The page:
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The Not So Beautiful Game

15 March 2015

The Turkish Cypriot Football Federation will not lie down on this one. Two recent events occurred which incensed Hasan Sertoglu, the president of the TRNC football federation (KTFF) – President Dervis Eroglu invited over from Turkey Yildirim Demiroren, the head of the Turkish Football Federation for a meeting at the presidential palace.

Hasan Sertoglu angrily claimed that he had been unaware of the invitation, however he was also invited to the meeting at the palace.

Last week, the man with a string of titles behind him, Deputy Prime Minister and Minister for Sports, Tourism etc Serdar Denktas went to Ankara to meet with Turkey’s Minister of Youth and Sport Akif Cagatay Kilic in Ankara. He announced that the Turkish Football Federation (TFF) had written to FIFA requesting permission to open an office in North Cyprus to enhance relations between both federations.

Sertoglu said that he had been informed by the TFF that it could not be seen to be publicly associating together with the KTFF, even though it did not agree with the FIFA rules on this matter. Now TTF was in favour of opening a ‘branch’ office in North Cyprus.

Sertoglu is upset because no one asked him what he thought about the idea. FIFA then wrote to Sertoglu asking for his opinion and also wanting to know about any progress made on joining KOP.

Since Sertoglu made an effort to join the Cyprus Football Federation (KOP) he has been branded a “traitor” by some and has incurred the displeasure of President Eroglu. Only last month, the President’s spokesman Osman Ertug said that this move would come at a political cost and was not the way to go. However all 42 members of the KTFF had voted in favour of joining KOP.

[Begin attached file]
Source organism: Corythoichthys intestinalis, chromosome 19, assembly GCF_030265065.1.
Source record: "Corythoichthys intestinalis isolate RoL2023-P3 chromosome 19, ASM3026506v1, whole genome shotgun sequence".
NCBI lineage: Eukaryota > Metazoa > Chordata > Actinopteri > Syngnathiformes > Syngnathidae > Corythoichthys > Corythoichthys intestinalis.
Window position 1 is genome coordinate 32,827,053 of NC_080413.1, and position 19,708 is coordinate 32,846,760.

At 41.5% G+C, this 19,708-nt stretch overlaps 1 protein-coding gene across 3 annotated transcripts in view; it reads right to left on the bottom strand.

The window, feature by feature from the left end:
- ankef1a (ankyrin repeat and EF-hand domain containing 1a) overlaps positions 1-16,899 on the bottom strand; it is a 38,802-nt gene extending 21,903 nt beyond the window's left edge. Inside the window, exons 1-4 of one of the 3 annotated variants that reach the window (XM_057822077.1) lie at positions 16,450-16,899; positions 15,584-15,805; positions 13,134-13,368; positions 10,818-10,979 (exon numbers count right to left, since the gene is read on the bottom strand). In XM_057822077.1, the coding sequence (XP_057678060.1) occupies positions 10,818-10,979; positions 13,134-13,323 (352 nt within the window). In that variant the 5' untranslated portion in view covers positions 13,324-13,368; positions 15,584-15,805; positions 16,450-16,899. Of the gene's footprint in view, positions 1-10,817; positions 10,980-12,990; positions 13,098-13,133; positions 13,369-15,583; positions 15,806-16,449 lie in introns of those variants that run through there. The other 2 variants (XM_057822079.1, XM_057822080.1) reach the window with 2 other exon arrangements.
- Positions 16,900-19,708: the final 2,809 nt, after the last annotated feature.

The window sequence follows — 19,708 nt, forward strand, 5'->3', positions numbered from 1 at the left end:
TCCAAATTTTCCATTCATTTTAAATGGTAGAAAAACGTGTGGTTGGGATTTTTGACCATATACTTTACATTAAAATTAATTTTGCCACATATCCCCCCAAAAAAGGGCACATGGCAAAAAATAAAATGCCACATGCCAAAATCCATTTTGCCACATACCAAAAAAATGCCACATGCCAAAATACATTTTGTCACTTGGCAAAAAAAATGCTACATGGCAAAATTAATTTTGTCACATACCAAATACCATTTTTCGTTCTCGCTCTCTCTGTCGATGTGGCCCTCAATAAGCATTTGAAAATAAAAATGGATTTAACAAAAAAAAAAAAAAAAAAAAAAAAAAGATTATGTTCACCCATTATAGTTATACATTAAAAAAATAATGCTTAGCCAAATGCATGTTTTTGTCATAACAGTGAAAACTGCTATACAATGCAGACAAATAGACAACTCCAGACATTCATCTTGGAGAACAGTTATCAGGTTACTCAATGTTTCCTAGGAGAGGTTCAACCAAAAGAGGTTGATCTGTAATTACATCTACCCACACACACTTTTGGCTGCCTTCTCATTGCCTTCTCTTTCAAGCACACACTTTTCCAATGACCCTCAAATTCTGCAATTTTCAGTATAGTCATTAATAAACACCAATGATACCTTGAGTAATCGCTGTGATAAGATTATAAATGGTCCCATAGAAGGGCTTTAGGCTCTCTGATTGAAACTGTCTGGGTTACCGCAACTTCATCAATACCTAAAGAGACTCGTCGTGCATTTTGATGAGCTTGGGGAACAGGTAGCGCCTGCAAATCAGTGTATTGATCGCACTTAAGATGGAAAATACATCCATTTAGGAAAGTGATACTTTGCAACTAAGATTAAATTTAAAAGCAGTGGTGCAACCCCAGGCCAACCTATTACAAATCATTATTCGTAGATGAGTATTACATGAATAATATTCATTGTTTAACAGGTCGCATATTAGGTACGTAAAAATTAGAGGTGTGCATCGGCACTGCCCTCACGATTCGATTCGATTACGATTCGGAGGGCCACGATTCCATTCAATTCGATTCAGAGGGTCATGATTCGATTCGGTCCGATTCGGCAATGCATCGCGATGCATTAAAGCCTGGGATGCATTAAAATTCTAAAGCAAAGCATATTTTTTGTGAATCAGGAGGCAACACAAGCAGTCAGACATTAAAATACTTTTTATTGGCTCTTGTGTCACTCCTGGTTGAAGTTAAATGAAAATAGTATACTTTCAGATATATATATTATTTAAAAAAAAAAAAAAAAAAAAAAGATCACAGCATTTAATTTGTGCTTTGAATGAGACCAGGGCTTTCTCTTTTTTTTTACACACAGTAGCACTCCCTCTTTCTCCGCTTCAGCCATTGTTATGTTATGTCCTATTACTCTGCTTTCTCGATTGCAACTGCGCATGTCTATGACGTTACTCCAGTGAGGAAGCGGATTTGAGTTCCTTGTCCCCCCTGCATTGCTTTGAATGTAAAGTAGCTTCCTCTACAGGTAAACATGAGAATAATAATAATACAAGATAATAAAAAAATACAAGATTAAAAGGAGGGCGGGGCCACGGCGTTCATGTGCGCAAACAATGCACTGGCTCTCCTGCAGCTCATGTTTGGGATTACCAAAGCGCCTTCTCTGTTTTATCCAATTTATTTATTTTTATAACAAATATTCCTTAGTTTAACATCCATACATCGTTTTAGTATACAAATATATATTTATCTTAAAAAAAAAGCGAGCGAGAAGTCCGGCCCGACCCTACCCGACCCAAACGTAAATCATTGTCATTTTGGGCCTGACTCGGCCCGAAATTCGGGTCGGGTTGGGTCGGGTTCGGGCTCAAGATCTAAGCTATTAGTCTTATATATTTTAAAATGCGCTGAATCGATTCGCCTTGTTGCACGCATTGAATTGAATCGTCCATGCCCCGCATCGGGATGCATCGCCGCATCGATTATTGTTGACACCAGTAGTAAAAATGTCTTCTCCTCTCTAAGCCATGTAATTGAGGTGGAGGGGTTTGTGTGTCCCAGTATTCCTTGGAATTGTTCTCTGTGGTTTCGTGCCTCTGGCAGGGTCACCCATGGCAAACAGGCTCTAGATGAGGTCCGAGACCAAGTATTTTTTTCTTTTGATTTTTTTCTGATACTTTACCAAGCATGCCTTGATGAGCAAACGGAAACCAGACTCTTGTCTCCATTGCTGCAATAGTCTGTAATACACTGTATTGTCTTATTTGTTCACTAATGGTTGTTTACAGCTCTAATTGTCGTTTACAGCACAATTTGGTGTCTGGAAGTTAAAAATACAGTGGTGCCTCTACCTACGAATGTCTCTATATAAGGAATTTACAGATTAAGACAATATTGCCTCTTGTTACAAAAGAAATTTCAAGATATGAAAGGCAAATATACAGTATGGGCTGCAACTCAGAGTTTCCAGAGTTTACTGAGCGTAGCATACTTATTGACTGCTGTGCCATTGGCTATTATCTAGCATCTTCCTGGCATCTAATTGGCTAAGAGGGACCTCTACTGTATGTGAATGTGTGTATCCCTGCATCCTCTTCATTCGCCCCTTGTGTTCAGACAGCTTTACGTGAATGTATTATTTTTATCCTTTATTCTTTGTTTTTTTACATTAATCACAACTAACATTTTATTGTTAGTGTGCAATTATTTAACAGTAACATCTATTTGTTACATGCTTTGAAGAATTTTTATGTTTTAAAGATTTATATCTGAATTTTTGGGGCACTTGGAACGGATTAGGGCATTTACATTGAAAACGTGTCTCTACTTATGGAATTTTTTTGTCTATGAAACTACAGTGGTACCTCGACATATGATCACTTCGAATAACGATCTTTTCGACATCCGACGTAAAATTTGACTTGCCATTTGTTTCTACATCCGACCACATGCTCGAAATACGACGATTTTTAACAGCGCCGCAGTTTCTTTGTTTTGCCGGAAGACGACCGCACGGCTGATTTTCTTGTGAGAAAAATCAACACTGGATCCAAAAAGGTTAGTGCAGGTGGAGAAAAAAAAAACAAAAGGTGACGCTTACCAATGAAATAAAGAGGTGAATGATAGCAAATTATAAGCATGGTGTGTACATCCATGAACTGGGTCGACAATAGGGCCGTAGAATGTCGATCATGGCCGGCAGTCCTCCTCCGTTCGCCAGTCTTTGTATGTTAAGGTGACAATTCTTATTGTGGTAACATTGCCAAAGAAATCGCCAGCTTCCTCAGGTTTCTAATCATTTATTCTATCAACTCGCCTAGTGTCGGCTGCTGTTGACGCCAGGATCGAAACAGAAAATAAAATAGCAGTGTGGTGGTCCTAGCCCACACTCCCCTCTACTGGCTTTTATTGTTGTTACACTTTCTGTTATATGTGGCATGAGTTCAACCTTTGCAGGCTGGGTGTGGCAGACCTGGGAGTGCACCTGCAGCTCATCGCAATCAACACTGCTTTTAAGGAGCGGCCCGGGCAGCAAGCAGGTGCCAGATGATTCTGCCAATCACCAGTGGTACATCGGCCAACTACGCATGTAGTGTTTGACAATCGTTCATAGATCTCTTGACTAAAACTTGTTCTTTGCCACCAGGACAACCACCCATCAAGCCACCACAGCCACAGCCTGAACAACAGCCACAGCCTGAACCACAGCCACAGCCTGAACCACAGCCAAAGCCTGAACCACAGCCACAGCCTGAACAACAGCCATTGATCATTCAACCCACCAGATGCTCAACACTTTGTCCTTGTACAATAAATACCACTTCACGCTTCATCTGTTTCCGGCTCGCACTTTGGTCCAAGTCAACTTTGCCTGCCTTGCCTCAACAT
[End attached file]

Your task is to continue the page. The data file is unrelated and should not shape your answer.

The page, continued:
In October 2013, both Turkish and Greek Cypriot Football Federations gave statements which said that they had been invited by the FIFA president, Sepp Blatter to discuss and finalise a “provisional arrangement for football in Cyprus” which would be based on FIFA and UEFA statutes. The statements gave no details of what the arrangements might be.

On 5th December 2013, a draft agreement was signed between both federations in Zurich. According to the deal, Turkish clubs would join the Greek Cypriot Federation and the football division will be unified under the Greek Cypriot league’s umbrella. The transition would be headed by a committee composed of eight members, four from for each side, which would be responsible for implementing the conditions of the agreement.

Following on, Turkish Cypriot clubs would be able to compete in European tournaments – if qualified – and would also be able organise friendlies with clubs from other countries, which was previously banned due to embargoes.

“It is expected that at the end of the deliberations the two delegations will sign a document outlining the steps for the progress of football in the whole of Cyprus, with the approval of FIFA and UEFA,” the statements said.

“The arrangement will need to be ratified by the general assemblies of both the Cyprus FA and the Cyprus Turkish FA,” the statement concluded. This never happened, someone apparently got nervous.

So going over Sertoglu’s head, President Eroglu and Deputy PM Denktas have doubtless invited Turkey to act in order to sink the idea of the KTFF become part of KOP. However, Sertoglu has said he will still make efforts to join KOP.

If the TFF do open an office in North Cyprus it could mean that young players get a shot at the big league in conjunction with mainland Turkish football. Who would blame them for taking the opportunity? While the TRNC economy languishes due to embargoes, the young in this part of the island suffer too.

Of course, because of the political aspect to this whole affair, loyalties become even more divided. Turkey which saved the Turkish Cypriots from almost total extinction in 1974 by launching a peace keeping mission on the island, also populated the North with mainlanders; many Turkish Cypriots have left Cyprus because of the lack of economic prospects.

Although Turkey has kept the North afloat for decades, there are many remaining Turkish Cypriots who feel that they are being subsumed by Turkey. Perhaps losing its young sportsmen and women to Turkey is another blow to Turkish Cypriot identity but in tandem, provides a boost to the future of these young sports people.

With Turkey’s considerable power and influence over these events, this is the status quo.

As they say, he who pays the piper calls the tune.

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